Full-day Pre-Conference Workshops

The ACCU 2017 full-day, pre-conference workshops will be held Tuesday 2017-04-25 starting 10:00 at the Bristol Marriott Hotel City Centre (which is the conference hotel, so same venue as the conference).

A Programmer’s Introduction to Chapel

Brad Chamberlain

Brad Chamberlain image


In this tutorial workshop, I’ll present an introduction to Chapel through a combination of short presentations and hands-on programming sessions (i.e., bring your laptop!).

Over the course of this workshop, you’ll be introduced to Chapel’s unique language features for tasking and data parallelism, as well as those for specifying locality and affinity to enable scalability on clusters, the cloud, and HPC systems. I’ll also provide a brief introduction to Chapel’s rich base language, designed to simplify serial programming as in modern scripting languages (e.g., Python) while preserving the performance and type safety properties of traditional languages like C and C++.

In the hands-on sessions, you’ll be free to explore Chapel features through a combination of prepared exercises and/or free-form programming – on your laptop and, with luck, even a modern Cray system.

The fine print: Chapel requires a C++ compiler, POSIX threads, and a UNIX-like environment. Thus, attendees with Linux/*nix, MacOS, or Windows 10 with the Linux bash shell will have the best results. Alternatives include ssh-ing into such a system, Docker, or Windows with Cygwin. In short, if you arrive with access to a system (local or remote) where you can do a 'make'-based compile of a C/C++ hello world, you should be good to go.

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Brad Chamberlain is a Principal Engineer at Cray Inc. where he works on parallel programming models. He serves as the technical lead for the Chapel project which is developing a portable, open-source language for parallel programming on large-scale systems. In this role, Brad focuses primarily on leading the design and implementation of the Chapel language with his team at Cray and members of the open-source development community. Brad received his Ph.D. in Computer Science & Engineering from the University of Washington in 2001 working on the ZPL parallel array language. In the past, he has also worked on languages for embedded reconfigurable processors and on algorithms for accelerating the rendering of complex 3D scenes.

The Art of Writing Reasonable Concurrent Code

Felix Petriconi

Felix Petriconi image


If you want to get best performance on today’s hardware, and you are not just working with the GPGPUs, using the multiple cores of the (possibly multiple) CPU is effectively mandatory. Thus for best performance software you have to write concurrent (and parallel) code. But writing concurrent code is hard. Writing concurrent code that is correct and has minimal contention is even harder.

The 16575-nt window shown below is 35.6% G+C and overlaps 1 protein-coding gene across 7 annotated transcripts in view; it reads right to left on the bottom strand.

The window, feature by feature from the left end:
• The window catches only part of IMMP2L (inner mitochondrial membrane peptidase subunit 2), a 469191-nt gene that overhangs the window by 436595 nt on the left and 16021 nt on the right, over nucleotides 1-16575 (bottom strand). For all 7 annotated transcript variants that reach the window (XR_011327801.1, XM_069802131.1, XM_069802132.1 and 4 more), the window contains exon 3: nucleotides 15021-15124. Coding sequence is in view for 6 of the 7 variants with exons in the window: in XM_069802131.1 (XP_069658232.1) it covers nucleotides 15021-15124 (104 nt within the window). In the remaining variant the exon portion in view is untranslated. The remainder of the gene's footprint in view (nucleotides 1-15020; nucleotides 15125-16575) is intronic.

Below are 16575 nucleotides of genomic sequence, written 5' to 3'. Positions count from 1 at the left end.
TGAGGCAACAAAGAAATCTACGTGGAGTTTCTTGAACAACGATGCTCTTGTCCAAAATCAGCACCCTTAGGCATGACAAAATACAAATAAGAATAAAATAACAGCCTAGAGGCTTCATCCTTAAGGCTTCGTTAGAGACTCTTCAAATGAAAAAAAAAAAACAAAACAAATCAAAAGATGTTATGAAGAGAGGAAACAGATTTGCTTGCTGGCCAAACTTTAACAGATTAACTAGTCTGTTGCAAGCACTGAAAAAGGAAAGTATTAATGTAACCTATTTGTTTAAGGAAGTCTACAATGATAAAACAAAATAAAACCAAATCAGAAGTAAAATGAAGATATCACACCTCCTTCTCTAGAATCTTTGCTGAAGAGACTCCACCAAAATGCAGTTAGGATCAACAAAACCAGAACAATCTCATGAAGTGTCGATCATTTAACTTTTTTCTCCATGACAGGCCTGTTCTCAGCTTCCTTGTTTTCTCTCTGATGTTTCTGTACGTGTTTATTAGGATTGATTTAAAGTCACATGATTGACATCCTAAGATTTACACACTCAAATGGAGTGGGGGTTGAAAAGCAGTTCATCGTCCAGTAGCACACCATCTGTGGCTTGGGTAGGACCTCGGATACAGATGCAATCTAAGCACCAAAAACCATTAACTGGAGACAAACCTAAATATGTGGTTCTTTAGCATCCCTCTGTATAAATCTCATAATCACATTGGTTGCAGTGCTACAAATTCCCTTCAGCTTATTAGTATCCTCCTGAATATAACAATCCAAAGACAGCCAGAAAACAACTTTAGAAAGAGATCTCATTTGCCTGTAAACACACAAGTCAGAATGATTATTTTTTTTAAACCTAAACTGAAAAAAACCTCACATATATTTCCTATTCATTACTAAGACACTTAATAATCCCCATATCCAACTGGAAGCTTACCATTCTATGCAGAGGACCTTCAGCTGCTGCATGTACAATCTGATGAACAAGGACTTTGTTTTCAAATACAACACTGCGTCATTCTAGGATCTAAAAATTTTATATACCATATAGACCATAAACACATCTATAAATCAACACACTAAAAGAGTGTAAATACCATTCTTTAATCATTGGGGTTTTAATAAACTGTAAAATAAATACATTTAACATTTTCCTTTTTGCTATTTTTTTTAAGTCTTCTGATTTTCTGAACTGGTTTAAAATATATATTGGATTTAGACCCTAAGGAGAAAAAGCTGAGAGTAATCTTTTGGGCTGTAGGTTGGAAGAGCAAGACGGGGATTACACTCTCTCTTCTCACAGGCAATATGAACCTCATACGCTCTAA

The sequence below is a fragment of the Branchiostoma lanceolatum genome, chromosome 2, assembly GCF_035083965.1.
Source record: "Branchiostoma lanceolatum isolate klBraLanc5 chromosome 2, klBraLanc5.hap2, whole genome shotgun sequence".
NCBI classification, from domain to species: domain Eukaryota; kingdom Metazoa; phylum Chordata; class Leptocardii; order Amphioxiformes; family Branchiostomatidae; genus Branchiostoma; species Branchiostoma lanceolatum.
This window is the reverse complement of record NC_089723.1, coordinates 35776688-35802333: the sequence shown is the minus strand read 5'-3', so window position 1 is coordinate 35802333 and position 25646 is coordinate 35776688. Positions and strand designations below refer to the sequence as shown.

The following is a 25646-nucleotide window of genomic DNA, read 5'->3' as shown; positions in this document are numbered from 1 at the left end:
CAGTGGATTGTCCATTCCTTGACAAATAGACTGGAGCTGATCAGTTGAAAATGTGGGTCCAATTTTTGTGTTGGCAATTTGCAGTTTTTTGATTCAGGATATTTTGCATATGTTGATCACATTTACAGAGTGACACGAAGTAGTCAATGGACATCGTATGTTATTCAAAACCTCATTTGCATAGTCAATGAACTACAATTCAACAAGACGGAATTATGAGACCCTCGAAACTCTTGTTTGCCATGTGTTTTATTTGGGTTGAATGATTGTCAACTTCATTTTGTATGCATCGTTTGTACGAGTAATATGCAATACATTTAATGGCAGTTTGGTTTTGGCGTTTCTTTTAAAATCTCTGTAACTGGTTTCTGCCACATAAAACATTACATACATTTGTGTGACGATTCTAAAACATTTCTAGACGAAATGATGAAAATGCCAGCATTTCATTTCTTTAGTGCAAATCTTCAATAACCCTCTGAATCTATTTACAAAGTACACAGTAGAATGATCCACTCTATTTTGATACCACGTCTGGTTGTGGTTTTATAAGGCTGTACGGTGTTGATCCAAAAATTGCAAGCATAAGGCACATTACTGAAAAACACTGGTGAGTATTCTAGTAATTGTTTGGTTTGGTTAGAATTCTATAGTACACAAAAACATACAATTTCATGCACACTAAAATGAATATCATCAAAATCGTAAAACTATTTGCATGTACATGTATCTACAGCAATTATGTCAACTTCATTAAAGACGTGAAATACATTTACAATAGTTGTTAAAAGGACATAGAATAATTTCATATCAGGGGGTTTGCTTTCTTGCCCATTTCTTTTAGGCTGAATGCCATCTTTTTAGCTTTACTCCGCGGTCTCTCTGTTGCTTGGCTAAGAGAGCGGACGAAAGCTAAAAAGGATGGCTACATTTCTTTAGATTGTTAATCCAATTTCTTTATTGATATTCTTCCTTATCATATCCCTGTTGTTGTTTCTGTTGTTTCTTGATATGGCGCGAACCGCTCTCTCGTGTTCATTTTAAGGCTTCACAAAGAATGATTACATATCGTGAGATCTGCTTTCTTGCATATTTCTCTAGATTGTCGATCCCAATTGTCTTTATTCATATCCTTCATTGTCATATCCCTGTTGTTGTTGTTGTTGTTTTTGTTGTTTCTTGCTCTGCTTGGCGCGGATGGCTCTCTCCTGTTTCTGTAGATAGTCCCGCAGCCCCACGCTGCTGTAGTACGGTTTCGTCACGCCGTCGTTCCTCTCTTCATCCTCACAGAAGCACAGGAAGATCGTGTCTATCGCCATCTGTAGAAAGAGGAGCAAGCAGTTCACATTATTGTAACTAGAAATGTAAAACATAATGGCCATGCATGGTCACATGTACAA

In this hands-on tutorial we will see how to utilise available CPU cores efficiently in a simple way by using higher level abstractions like futures and CSP channels, instead of manually managing threads and using other low level synchronization primitives such as atomics and mutexes.

We will not dive into lock free data structures, sequential consistency, or ABA problems, etc. Instead, after laying some theoretical foundations, we will start with simpler problems, advance to complex use cases and then move on to abstraction techniques to write safe, readable, and fast code. You are encouraged to bring problems from your domain so that we can together discuss them.

The content of the tutorial is a follow up on Sean Parent’s concurrency talks in his series of goals for better code. We will utilize an open source library that he and I have developed.

You will need to bring a laptop with these minimal requirements: a recent C++14 compliant compiler (clang 3.7, gcc 6.1, or Visual Studio 2015 Update 3), boost 1.60.0 and cmake 3.5.1.

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Felix Petriconi is working as professional programmer since 1993 after he had finished his study of electrical engineering. He started his career as teacher for intellectually gifted children, freelance programmer among others in telecommunication and automotive projects. Since 2003 he is employed as programmer at the MeVis Medical Solutions AG in Bremen, Germany. He is part of a team that develops and maintains radiological medical devices. His focus is on C++ development, training of modern C++, application performance tuning and process improvement. He is a regular speaker at the C++ user group in Bremen, a blog editor at https://isocpp.org and became recently a member of the ACCU’s conference committee.

Moving to C++17: The New Language and Library Features

Nico Josuttis

Nico Josuttis image


C++17 is the next evolution in modern C++ programming. Although it is not as big a step as C++11, it contains a large number of small and valuable language and library features, which will change the way we program in C++.